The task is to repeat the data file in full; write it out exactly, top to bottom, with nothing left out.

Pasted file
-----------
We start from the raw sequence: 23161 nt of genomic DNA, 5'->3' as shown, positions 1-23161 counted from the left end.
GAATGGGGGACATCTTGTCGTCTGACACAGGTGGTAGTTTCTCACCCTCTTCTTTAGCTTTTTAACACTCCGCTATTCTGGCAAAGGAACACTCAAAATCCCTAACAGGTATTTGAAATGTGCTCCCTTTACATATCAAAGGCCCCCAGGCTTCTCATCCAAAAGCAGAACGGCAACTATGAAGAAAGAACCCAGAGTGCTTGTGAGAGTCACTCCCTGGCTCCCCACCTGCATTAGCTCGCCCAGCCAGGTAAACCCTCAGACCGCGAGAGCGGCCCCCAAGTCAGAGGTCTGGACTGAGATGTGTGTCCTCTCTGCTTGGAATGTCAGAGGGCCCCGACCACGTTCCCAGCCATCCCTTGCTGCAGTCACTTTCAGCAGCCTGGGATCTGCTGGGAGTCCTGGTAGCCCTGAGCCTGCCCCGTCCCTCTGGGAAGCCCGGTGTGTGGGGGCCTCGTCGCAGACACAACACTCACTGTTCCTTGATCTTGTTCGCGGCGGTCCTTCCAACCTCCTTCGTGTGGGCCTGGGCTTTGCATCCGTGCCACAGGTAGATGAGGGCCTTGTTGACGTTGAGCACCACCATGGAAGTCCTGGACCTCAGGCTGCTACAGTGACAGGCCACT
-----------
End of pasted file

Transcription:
We start from the raw sequence: 23161 nt of genomic DNA, 5'->3' as shown, positions 1-23161 counted from the left end.
GAATGGGGGACATCTTGTCGTCTGACACAGGTGGTAGTTTCTCACCCTCTTCTTTAGCTTTTTAACACTCCGCTATTCTGGCAAAGGAACACTCAAAATCCCTAACAGGTATTTGAAATGTGCTCCCTTTACATATCAAAGGCCCCCAGGCTTCTCATCCAAAAGCAGAACGGCAACTATGAAGAAAGAACCCAGAGTGCTTGTGAGAGTCACTCCCTGGCTCCCCACCTGCATTAGCTCGCCCAGCCAGGTAAACCCTCAGACCGCGAGAGCGGCCCCCAAGTCAGAGGTCTGGACTGAGATGTGTGTCCTCTCTGCTTGGAATGTCAGAGGGCCCCGACCACGTTCCCAGCCATCCCTTGCTGCAGTCACTTTCAGCAGCCTGGGATCTGCTGGGAGTCCTGGTAGCCCTGAGCCTGCCCCGTCCCTCTGGGAAGCCCGGTGTGTGGGGGCCTCGTCGCAGACACAACACTCACTGTTCCTTGATCTTGTTCGCGGCGGTCCTTCCAACCTCCTTCGTGTGGGCCTGGGCTTTGCATCCGTGCCACAGGTAGATGAGGGCCTTGTTGACGTTGAGCACCACCATGGAAGTCCTGGACCTCAGGCTGCTACAGTGACAGGCCACT